The LIRR spent $860,000 on a feasibility study of battery-powered...

The LIRR spent $860,000 on a feasibility study of battery-powered cars. Credit: Newsday/John Paraskevas

Whom do you trust? It’s a different time

The editorial “Polio case shows vaccines are vital” was eye-opening [Opinion, Aug. 9]. There’s an awful strain coursing through America other than a virus.

Too many people have a “can’t trust anything anymore” mindset, and it’s diminishing our nation. They can’t trust our vaccines, elections or mainstream news media and, of course, the deep state is supposedly embedded in our government, undermining the will of the people.

These same people received their childhood vaccines, eliminating onetime scourges such as polio and measles. The fact that hundreds of millions of children have been safely vaccinated isn’t enough evidence of the safety and efficacy of these vaccines?

Are they serious that after more than 5.3 billion people worldwide have been safely vaccinated against COVID-19, we still can’t trust those vaccines, but we can trust what Alex Jones has to say?

These vaccine skeptics should be thankful that social media didn’t exist when they were children and that they didn’t have themselves as parents, or many of them wouldn’t be here today.

— Jeff Fass, Sayville

Getting a charge out of LIRR decision

I find it unconscionable that it took eight months and $860,000 to make a go/no-go decision on the battery matter [“LIRR stops plan for battery-powered cars,” News, Aug. 8].

As a former project management professional who’s done his share of feasibility studies, I’d think that a high-level feasibility study at a fraction of the cost could have produced the same conclusion. A result of $13 million versus $3.6 million per car?

At a certain point, this sounds like a possible lack of oversight in consultant spending. Who’s watching the piggy bank?

— Bill McDermott, Long Beach

Certainly, it’s way past time for the Long Island Rail Road to have a reliable all-electric rail system.

The decision to not move forward with a prototype train car with batteries was disappointing to read because it was deemed too expensive.

Instead of batteries on each car, why not a dedicated battery car(s) that could power the existing electric trains?

If feasible, it would offer more options for the size of trains, and could prevent recharging delays as they could swap charged “batteries” for drained ones.

— Steve Johnston, Kings Park

It is difficult for me to understand why the Long Island Rail Road didn’t consider a feasibility study from Lionel. Their years of experience would have been invaluable.

— John F. Muldoon, West Babylon

License plate readers won’t always work

Suffolk and Nassau counties have installed license plate readers [“70 license plate readers added,” News, Aug. 3]. They won’t do any good, though, if the plate is unreadable because it has a plastic cover, paint scratched off, a substance applied, an empty bike rack or other obstructions.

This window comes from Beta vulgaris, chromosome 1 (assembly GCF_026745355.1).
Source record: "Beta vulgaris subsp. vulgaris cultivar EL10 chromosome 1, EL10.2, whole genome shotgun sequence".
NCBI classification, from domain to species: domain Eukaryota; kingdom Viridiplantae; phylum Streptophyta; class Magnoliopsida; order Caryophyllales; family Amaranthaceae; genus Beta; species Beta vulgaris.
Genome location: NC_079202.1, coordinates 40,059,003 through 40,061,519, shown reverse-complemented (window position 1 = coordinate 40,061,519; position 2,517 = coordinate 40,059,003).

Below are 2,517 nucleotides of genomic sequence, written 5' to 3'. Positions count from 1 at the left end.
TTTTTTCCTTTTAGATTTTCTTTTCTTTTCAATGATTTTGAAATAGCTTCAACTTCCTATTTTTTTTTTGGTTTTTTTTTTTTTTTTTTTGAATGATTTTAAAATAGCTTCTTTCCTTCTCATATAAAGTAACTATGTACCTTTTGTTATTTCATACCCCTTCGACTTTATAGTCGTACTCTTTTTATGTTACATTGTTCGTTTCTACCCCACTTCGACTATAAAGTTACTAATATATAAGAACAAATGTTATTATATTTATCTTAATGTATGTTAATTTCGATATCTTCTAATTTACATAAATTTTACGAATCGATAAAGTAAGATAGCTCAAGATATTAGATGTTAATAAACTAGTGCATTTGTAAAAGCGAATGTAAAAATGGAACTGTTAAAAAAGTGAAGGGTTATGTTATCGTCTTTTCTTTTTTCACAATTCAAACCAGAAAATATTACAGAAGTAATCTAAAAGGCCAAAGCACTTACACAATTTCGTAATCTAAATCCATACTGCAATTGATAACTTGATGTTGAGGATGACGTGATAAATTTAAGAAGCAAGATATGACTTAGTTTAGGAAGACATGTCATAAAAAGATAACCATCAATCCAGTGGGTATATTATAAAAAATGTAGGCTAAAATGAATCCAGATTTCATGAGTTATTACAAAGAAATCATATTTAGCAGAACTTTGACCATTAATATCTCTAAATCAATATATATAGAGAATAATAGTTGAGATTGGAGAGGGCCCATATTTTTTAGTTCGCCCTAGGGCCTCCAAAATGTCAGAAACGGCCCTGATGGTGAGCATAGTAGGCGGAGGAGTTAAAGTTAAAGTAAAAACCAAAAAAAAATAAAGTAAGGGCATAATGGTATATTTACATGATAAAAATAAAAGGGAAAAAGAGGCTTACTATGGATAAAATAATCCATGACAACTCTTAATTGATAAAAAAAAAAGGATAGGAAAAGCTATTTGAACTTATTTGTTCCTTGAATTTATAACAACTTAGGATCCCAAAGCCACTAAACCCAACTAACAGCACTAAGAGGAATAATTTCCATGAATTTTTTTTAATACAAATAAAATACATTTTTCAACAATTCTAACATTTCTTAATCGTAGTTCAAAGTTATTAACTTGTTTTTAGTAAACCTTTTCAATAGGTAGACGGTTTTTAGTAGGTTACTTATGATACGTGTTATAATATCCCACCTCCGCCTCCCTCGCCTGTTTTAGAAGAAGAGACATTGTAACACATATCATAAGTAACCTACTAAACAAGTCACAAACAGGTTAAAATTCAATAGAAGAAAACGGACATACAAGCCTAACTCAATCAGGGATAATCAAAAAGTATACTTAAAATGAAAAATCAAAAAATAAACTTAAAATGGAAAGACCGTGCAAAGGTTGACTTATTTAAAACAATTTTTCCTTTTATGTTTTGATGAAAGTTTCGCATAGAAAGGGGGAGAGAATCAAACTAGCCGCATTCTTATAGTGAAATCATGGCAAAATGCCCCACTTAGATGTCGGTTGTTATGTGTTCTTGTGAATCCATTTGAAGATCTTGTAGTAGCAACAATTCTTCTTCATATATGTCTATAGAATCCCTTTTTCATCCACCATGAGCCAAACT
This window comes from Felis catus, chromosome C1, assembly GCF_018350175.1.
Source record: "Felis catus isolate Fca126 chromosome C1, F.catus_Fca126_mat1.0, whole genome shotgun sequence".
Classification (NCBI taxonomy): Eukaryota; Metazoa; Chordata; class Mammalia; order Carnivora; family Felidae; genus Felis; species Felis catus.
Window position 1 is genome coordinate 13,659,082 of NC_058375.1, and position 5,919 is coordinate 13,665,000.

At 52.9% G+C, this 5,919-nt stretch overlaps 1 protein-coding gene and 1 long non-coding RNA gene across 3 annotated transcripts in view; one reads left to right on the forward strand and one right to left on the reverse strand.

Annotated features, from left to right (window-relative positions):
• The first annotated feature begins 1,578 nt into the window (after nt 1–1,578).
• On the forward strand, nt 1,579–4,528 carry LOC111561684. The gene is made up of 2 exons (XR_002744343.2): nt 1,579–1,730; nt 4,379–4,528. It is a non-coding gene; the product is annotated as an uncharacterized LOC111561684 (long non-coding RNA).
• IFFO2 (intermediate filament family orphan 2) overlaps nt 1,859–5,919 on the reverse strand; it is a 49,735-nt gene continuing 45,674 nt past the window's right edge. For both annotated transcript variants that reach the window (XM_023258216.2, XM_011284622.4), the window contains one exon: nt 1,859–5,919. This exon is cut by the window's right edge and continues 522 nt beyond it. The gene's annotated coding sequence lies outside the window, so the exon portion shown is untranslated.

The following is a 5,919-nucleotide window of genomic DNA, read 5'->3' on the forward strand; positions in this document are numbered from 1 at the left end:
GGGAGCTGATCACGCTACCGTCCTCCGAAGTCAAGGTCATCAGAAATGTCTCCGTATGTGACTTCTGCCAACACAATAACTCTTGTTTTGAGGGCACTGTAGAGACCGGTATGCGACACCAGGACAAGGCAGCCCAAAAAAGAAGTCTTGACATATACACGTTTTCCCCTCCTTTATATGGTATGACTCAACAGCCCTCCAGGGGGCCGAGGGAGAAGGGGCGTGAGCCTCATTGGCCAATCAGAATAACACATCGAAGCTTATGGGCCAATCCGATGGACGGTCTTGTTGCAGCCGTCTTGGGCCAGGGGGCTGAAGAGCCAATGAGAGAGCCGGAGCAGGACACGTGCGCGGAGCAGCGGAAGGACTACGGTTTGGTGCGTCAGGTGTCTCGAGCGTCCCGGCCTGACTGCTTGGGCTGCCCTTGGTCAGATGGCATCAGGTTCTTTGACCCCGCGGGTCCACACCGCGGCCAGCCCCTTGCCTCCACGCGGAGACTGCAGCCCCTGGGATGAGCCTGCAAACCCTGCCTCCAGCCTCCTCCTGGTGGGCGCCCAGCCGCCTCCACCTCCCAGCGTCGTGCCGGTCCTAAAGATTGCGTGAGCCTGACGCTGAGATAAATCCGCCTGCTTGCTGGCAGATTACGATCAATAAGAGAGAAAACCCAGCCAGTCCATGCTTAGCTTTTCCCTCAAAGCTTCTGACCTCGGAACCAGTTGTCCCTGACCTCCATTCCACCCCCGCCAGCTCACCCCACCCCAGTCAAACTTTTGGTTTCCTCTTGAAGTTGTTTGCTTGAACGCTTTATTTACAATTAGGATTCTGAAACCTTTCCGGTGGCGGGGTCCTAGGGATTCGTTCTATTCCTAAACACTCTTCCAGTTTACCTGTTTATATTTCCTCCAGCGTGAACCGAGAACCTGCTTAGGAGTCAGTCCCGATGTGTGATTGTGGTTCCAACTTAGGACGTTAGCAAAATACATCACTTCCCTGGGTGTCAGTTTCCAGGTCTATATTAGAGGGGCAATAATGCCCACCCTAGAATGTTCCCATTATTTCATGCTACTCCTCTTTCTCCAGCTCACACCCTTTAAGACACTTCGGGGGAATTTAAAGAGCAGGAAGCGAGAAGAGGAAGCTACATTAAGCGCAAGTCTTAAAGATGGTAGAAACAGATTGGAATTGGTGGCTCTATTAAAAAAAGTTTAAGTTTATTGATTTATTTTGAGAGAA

New York City has lost out on roughly $75 million in automated enforcement revenue over the past two years because of obstructed or improper license plates. How much have Suffolk and Nassau counties lost?

Motorists should be fully aware of their responsibility to have legible plates, and the police should enforce these vehicle traffic laws, but every time I drive around, I see illegible plates. Maybe plate inspection should be part of the annual safety inspection, and the owner should have to affirm the plate is legible on the registration renewal form.

— Philip Potter, Valley Stream

I’ve noticed many cars traveling Long Island roadways with damaged, peeling, covered or intentionally defaced license plates. Some may be genuine wear or a defect in manufacturing, but I’ve seen plates with tampered letters and/or numbers and portions peeled away, leaving bare metal and the plate unreadable.

Others have coverings that distort or darken the plate so it is undetectable to a police officer. They also evade cameras at cashless toll collection lanes, school bus and speed zones, and red-light cameras.

This could cost our state millions of dollars, and it affects other drivers’ and pedestrians’ safety. It also diminishes funding for maintaining our roads, bridges and tunnels. Not to mention allowing the growing number of bad drivers to continue passing stopped school buses, speeding and running red lights with no fear of receiving a summons.

Also, if the vehicle is involved in a crime, without anyone being able to read the license plate, it makes it difficult for law enforcement to track down the offenders.

Enforcement needs to be stepped up.

— John Albertson, Greenlawn

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